As to the residual value of such additional line rights as are involved in these cases, the record shows that as a matter of policy, plaintiffs did not enforce the roddage fee provisions of such rights so as to secure any discernible savings in the construction of a new line. Consequently, the existence of such previously acquired rights did not have a governing influence on the routing of additional line construction. As held in Badger, the potential benefit of avoiding condemnation proceedings in the acquisition of a portion of the rights-of-way that might be utilized in the future for additional line construction, is simply not enough to upset the generally evident conclusion that the income-producing value to the plaintiffs of the easements that they purchased is tied directly to that of the installed pipe for which they were acquired.
The requirements of the statute and regulations controlling plaintiffs' easement depreciation rights are not so stringent that such rights are denied unless it can be shown that at a specified time every vestige of value, real and hypothetical, will be gone.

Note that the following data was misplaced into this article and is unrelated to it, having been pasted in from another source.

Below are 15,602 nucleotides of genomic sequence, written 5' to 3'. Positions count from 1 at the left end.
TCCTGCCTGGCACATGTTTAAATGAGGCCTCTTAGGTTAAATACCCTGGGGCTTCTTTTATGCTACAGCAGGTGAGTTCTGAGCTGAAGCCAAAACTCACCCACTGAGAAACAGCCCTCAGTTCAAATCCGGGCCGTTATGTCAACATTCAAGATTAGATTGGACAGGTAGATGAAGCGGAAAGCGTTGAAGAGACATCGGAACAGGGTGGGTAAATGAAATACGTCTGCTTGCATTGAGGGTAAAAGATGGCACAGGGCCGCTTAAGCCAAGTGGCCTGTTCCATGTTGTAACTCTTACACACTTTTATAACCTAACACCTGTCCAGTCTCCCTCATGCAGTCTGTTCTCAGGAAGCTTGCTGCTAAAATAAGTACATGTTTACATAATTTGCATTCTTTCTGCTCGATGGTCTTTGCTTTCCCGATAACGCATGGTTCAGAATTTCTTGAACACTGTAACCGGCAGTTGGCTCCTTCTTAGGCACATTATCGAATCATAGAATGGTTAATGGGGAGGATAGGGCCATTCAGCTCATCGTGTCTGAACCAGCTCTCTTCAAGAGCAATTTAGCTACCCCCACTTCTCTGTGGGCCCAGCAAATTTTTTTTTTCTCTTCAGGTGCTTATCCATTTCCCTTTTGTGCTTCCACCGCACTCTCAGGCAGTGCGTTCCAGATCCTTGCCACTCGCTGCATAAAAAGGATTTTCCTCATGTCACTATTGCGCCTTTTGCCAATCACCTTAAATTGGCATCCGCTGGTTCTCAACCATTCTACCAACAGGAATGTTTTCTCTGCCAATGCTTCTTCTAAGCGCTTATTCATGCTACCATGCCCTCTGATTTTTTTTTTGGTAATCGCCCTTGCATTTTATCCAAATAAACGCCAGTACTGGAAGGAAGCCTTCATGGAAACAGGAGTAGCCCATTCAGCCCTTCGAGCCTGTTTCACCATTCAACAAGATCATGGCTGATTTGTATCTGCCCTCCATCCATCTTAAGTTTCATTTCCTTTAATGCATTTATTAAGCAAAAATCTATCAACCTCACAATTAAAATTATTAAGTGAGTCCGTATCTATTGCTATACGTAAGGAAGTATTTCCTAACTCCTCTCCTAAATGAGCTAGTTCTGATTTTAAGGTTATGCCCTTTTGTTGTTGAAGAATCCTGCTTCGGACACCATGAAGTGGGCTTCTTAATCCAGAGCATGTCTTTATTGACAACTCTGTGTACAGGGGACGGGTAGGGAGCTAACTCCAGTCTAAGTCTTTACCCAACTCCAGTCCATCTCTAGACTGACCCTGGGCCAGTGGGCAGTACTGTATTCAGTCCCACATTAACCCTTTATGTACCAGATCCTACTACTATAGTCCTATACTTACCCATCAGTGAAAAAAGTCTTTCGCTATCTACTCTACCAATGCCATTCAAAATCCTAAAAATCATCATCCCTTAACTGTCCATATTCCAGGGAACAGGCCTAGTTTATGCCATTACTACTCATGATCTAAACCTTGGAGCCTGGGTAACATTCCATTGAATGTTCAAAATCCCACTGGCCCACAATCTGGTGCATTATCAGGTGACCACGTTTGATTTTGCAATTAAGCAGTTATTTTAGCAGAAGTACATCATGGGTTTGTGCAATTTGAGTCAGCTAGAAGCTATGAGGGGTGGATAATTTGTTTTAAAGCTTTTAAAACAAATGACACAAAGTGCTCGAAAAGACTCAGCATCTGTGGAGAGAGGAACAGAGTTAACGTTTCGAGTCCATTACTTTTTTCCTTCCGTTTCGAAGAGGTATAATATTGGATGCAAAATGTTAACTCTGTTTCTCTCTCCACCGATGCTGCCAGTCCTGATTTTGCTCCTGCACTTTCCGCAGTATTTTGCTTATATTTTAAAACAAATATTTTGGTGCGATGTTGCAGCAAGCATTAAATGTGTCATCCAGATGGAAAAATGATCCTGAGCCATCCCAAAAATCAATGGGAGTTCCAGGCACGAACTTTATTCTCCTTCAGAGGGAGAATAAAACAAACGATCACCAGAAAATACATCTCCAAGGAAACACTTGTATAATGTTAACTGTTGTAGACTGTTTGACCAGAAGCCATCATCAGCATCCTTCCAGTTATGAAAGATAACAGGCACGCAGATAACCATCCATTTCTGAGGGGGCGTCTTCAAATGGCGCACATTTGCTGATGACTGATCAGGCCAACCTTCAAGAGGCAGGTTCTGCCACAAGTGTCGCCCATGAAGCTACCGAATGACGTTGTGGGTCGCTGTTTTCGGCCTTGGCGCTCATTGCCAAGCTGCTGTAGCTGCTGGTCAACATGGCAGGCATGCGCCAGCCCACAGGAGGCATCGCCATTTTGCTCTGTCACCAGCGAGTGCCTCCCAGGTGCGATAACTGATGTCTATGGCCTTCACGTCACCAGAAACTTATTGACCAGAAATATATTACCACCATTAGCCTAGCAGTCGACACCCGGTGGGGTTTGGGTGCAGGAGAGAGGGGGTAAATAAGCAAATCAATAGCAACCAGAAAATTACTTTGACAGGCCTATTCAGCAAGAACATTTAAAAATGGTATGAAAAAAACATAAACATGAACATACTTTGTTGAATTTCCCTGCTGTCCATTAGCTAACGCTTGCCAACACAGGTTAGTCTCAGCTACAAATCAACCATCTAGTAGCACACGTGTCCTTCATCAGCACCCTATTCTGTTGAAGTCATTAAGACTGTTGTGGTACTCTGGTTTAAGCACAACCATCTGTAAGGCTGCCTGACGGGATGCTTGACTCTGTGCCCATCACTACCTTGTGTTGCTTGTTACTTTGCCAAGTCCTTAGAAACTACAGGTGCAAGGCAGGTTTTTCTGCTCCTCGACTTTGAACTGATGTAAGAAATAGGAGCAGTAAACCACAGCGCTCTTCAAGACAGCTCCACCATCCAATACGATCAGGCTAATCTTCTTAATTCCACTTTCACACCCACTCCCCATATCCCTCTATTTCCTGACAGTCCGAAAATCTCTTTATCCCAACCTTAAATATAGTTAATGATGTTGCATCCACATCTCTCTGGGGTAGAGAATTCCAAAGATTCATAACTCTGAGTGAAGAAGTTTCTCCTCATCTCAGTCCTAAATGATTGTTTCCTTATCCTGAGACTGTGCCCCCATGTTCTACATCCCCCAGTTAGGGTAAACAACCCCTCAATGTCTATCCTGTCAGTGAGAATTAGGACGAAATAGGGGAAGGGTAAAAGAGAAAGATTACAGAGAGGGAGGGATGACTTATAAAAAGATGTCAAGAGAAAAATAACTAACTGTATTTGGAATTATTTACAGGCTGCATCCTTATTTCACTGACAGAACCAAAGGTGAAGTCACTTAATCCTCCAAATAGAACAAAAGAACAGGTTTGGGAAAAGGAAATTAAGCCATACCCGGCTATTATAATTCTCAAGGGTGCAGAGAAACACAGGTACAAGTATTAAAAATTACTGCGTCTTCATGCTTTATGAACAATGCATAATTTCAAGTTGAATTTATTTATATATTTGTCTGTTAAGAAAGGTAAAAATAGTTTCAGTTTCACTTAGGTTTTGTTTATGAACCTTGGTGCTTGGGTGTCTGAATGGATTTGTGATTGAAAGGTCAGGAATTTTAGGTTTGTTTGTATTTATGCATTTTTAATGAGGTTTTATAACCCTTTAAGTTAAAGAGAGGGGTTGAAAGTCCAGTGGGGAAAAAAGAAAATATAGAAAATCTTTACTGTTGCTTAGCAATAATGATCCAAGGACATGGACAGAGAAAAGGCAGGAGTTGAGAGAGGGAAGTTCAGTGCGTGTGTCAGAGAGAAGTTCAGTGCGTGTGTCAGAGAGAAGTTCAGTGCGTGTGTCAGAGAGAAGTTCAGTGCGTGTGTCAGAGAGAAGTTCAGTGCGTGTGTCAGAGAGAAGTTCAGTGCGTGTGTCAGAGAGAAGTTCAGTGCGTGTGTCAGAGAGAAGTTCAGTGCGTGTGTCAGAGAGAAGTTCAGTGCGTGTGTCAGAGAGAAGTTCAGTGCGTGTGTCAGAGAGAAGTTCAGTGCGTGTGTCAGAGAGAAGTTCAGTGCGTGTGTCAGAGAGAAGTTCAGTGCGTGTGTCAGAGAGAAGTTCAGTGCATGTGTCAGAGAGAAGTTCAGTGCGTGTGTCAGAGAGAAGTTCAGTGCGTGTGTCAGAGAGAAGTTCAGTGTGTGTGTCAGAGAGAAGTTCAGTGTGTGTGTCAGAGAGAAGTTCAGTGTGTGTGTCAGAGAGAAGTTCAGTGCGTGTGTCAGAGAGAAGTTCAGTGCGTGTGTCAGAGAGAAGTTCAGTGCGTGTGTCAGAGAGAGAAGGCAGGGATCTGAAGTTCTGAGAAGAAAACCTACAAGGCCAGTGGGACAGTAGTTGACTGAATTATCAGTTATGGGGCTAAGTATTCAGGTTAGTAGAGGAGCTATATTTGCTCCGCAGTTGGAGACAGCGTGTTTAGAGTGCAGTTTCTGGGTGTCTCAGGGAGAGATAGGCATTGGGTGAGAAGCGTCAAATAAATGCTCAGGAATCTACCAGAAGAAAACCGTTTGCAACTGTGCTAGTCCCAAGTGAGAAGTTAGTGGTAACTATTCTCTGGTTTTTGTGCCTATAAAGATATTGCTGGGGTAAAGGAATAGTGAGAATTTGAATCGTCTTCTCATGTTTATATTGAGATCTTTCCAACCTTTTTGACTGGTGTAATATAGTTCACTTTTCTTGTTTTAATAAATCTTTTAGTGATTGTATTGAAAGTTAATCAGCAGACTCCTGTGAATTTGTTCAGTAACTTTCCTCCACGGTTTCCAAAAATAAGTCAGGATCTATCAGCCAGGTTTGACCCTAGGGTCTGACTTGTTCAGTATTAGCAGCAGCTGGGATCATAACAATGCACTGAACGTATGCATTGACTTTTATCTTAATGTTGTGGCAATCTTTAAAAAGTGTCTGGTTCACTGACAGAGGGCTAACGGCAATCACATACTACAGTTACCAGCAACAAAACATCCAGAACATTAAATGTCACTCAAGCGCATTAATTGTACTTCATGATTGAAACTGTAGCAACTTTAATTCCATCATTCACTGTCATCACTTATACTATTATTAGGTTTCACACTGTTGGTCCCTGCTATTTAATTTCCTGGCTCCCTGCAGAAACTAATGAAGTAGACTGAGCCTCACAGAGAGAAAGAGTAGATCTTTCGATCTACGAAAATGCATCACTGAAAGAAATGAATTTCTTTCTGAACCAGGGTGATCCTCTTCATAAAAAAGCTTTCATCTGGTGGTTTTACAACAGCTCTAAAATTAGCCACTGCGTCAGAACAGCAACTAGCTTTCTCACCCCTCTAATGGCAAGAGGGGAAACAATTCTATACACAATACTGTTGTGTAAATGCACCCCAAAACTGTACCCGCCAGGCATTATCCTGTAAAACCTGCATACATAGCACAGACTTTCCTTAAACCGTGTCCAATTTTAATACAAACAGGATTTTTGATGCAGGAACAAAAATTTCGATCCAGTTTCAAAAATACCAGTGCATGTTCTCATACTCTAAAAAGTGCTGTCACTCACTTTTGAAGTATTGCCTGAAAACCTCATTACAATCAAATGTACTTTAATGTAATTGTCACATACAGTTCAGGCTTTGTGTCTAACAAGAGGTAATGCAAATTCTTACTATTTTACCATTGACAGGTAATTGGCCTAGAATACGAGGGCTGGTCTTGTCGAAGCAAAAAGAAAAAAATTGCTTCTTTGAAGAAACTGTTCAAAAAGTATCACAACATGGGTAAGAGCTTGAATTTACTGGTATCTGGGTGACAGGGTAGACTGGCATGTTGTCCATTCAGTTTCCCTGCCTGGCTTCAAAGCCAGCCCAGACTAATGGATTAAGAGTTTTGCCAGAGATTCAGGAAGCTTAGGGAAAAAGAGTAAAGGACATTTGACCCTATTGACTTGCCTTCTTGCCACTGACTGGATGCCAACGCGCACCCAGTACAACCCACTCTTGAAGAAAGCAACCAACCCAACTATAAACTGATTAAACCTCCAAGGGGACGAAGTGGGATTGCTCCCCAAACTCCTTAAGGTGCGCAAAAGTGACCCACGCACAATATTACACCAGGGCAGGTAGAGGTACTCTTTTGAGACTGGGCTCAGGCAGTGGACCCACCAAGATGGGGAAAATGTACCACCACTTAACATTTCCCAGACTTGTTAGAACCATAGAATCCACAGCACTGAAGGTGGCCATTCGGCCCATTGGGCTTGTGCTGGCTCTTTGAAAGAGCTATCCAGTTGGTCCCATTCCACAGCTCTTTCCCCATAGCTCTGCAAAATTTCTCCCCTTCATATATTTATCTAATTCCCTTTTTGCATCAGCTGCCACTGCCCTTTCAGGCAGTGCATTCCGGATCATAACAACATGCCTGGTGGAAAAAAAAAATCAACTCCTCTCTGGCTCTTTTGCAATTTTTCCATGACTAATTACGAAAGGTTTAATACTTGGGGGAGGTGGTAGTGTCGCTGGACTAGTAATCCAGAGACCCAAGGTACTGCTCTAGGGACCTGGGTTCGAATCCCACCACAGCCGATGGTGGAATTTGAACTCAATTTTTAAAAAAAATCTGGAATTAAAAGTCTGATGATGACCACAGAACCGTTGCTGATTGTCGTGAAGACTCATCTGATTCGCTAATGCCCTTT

To sustain the right to depreciate, the taxpayer's burden in forecasting useful life is no greater where the asset in question is intangible rather than tangible. In either event, if a realistic assessment of the present and foreseeable facts relevant to a projection of the asset's productive useful life points to a discernible terminal date of its income-producing value to its owner, its cost may be deducted for tax purposes over that period. Moreover, to depreciate the intangibles here involved, it is not necessary for the taxpayer to establish a specifically limited useful life for those assets standing alone. Rev.Rule 65-264, 1965-2 Cum.Bull. 53, provides that the useful-life burden has been met if the taxpayer can show that, whatever it may be in terms of years, the economic life of the intangible easement is directly related to that of a tangible asset such as the associated pipeline. The evidence in these cases clearly establishes the requisite correlation. That correlation, the evidence shows, is not significantly disturbed by the pipe replacement and second line right features of the easements. Accordingly, any subsisting claim that easement life is indeterminate necessarily amounts to an attack on the generally accepted useful-life attributes of the pipeline itself. That issue has not been raised in these cases.
It is held that on the facts here involved, the useful life of plaintiffs' easements is the same as that of the installed pipe for which they were acquired, with the cost thereof to be depreciated at the same rate as has been applied by the parties in the case of the related pipe.